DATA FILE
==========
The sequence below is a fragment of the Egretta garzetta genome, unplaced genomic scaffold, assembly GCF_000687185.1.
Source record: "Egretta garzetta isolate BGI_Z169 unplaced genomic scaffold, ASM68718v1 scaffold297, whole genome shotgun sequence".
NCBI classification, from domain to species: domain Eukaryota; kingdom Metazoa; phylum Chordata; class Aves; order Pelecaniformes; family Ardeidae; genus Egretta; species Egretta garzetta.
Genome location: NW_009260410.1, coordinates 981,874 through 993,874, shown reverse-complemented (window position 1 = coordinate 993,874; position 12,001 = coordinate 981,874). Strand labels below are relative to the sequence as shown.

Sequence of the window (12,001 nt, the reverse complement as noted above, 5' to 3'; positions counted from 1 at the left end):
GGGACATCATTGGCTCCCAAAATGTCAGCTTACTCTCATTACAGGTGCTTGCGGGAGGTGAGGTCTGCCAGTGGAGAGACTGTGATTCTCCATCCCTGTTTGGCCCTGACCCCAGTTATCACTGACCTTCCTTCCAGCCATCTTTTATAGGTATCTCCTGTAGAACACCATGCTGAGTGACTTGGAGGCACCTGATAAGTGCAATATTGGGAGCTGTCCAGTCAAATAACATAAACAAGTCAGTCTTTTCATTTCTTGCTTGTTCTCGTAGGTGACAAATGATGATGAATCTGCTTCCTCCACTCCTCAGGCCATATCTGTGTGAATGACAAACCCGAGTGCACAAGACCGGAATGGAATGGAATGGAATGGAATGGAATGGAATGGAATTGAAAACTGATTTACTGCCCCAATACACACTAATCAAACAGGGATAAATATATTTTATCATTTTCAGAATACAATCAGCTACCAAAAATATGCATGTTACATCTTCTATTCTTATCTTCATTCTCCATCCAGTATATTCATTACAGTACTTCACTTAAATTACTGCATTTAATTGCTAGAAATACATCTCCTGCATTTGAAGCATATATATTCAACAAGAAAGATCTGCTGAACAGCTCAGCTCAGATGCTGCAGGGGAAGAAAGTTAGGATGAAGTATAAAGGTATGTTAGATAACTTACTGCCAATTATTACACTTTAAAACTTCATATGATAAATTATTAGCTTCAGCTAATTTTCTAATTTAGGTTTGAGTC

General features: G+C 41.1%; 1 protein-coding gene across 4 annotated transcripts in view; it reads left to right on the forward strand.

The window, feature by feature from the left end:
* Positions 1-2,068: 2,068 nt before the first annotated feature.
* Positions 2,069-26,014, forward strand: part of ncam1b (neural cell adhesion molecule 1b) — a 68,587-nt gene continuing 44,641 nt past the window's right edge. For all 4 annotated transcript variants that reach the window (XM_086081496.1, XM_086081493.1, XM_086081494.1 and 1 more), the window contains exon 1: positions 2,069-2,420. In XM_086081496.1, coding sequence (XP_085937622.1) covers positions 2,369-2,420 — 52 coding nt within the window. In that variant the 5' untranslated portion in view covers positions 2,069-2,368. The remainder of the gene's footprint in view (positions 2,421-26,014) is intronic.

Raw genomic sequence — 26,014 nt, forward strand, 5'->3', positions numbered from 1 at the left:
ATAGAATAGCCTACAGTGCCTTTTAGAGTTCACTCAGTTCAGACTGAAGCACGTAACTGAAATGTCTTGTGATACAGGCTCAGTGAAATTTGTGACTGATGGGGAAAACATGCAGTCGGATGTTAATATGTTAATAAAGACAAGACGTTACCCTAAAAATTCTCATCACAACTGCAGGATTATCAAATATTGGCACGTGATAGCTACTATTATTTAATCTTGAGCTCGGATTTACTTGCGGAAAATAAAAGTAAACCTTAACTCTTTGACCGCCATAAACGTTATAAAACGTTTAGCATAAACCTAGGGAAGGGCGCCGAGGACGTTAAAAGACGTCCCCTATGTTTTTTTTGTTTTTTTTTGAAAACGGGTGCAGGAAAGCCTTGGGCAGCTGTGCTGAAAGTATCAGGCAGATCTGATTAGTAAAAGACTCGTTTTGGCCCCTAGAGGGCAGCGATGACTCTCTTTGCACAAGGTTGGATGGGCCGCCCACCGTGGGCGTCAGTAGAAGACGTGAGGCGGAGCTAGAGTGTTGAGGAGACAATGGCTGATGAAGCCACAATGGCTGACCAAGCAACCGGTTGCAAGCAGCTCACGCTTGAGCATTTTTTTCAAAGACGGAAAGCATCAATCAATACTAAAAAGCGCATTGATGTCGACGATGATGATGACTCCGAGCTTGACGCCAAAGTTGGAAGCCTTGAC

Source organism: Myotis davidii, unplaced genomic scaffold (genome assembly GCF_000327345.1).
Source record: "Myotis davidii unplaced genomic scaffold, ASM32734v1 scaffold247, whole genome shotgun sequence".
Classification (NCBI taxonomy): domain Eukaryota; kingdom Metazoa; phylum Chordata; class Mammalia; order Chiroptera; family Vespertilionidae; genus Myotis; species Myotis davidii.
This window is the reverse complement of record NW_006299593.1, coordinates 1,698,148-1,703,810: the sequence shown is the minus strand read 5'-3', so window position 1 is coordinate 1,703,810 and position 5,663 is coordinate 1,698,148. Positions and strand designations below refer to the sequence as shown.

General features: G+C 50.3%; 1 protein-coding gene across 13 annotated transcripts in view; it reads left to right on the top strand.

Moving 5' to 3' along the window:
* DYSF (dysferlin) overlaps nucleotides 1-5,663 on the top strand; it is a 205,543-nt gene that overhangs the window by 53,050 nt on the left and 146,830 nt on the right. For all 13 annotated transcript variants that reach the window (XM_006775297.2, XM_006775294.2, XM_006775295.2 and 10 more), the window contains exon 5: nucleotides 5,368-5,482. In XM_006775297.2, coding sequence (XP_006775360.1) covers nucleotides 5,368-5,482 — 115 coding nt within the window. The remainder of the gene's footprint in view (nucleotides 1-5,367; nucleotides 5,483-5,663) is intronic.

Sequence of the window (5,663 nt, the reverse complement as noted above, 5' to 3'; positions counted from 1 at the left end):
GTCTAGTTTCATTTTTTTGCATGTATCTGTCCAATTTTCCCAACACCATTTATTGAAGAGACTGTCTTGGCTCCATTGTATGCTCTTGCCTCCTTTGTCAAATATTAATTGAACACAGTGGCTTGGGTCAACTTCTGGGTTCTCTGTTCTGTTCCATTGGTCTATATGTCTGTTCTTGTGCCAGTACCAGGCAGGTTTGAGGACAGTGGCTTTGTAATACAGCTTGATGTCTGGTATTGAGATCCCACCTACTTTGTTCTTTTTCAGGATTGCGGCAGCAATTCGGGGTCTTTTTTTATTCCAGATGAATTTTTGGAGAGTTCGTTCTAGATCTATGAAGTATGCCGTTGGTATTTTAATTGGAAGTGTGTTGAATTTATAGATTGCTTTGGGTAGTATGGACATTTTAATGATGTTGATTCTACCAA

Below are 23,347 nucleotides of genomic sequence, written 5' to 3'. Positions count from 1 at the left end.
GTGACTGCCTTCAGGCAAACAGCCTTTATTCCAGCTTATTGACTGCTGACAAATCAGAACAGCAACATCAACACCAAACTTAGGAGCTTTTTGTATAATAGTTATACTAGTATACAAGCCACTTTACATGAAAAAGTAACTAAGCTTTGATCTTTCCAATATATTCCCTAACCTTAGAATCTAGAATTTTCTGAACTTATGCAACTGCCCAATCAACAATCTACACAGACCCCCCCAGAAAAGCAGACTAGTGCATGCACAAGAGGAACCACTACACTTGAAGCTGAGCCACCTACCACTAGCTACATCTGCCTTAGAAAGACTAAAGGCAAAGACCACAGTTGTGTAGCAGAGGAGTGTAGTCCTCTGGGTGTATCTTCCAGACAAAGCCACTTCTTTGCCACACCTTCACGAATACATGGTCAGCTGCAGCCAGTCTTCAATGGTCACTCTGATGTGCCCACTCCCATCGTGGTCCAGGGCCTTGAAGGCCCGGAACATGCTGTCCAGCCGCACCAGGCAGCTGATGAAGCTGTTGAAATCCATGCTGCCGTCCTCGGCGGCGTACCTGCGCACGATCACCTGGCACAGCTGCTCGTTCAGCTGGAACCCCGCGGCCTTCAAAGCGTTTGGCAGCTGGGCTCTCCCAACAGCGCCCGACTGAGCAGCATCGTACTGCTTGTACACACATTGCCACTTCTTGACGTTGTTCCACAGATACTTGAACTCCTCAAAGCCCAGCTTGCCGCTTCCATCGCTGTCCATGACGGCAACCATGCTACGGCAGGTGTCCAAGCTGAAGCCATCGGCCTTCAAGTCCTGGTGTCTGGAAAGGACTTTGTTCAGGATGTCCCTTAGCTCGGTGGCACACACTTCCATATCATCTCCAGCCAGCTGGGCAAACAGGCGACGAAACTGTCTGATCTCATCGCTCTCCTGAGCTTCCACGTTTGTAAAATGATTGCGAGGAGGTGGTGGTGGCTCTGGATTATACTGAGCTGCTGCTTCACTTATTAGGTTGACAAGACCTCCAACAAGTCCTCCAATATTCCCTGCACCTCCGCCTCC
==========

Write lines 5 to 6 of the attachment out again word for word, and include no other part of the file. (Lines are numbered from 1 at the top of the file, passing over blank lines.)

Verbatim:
Sequence of the window (12,001 nt, the reverse complement as noted above, 5' to 3'; positions counted from 1 at the left end):
GGGACATCATTGGCTCCCAAAATGTCAGCTTACTCTCATTACAGGTGCTTGCGGGAGGTGAGGTCTGCCAGTGGAGAGACTGTGATTCTCCATCCCTGTTTGGCCCTGACCCCAGTTATCACTGACCTTCCTTCCAGCCATCTTTTATAGGTATCTCCTGTAGAACACCATGCTGAGTGACTTGGAGGCACCTGATAAGTGCAATATTGGGAGCTGTCCAGTCAAATAACATAAACAAGTCAGTCTTTTCATTTCTTGCTTGTTCTCGTAGGTGACAAATGATGATGAATCTGCTTCCTCCACTCCTCAGGCCATATCTGTGTGAATGACAAACCCGAGTGCACAAGACCGGAATGGAATGGAATGGAATGGAATGGAATGGAATGGAATTGAAAACTGATTTACTGCCCCAATACACACTAATCAAACAGGGATAAATATATTTTATCATTTTCAGAATACAATCAGCTACCAAAAATATGCATGTTACATCTTCTATTCTTATCTTCATTCTCCATCCAGTATATTCATTACAGTACTTCACTTAAATTACTGCATTTAATTGCTAGAAATACATCTCCTGCATTTGAAGCATATATATTCAACAAGAAAGATCTGCTGAACAGCTCAGCTCAGATGCTGCAGGGGAAGAAAGTTAGGATGAAGTATAAAGGTATGTTAGATAACTTACTGCCAATTATTACACTTTAAAACTTCATATGATAAATTATTAGCTTCAGCTAATTTTCTAATTTAGGTTTGAGTC